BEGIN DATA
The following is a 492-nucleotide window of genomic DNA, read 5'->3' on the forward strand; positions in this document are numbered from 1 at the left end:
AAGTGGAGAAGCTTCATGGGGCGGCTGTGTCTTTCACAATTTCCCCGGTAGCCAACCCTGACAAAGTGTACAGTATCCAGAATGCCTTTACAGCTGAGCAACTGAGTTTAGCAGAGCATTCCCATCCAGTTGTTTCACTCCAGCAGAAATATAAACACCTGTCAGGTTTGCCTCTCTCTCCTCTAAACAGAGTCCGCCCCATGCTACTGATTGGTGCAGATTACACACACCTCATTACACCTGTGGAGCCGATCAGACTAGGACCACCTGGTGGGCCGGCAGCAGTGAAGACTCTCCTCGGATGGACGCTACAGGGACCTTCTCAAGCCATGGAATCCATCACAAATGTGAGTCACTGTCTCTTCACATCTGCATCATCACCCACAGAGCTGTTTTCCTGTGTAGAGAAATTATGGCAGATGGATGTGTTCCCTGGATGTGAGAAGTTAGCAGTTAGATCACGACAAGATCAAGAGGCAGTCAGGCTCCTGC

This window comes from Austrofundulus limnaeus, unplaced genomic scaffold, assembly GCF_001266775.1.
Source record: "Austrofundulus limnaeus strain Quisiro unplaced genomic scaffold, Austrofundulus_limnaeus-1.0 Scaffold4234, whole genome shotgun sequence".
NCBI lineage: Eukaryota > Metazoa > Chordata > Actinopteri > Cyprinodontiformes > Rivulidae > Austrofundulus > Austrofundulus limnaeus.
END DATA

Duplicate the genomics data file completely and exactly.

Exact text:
The following is a 492-nucleotide window of genomic DNA, read 5'->3' on the forward strand; positions in this document are numbered from 1 at the left end:
AAGTGGAGAAGCTTCATGGGGCGGCTGTGTCTTTCACAATTTCCCCGGTAGCCAACCCTGACAAAGTGTACAGTATCCAGAATGCCTTTACAGCTGAGCAACTGAGTTTAGCAGAGCATTCCCATCCAGTTGTTTCACTCCAGCAGAAATATAAACACCTGTCAGGTTTGCCTCTCTCTCCTCTAAACAGAGTCCGCCCCATGCTACTGATTGGTGCAGATTACACACACCTCATTACACCTGTGGAGCCGATCAGACTAGGACCACCTGGTGGGCCGGCAGCAGTGAAGACTCTCCTCGGATGGACGCTACAGGGACCTTCTCAAGCCATGGAATCCATCACAAATGTGAGTCACTGTCTCTTCACATCTGCATCATCACCCACAGAGCTGTTTTCCTGTGTAGAGAAATTATGGCAGATGGATGTGTTCCCTGGATGTGAGAAGTTAGCAGTTAGATCACGACAAGATCAAGAGGCAGTCAGGCTCCTGC

This window comes from Austrofundulus limnaeus, unplaced genomic scaffold, assembly GCF_001266775.1.
Source record: "Austrofundulus limnaeus strain Quisiro unplaced genomic scaffold, Austrofundulus_limnaeus-1.0 Scaffold4234, whole genome shotgun sequence".
NCBI lineage: Eukaryota > Metazoa > Chordata > Actinopteri > Cyprinodontiformes > Rivulidae > Austrofundulus > Austrofundulus limnaeus.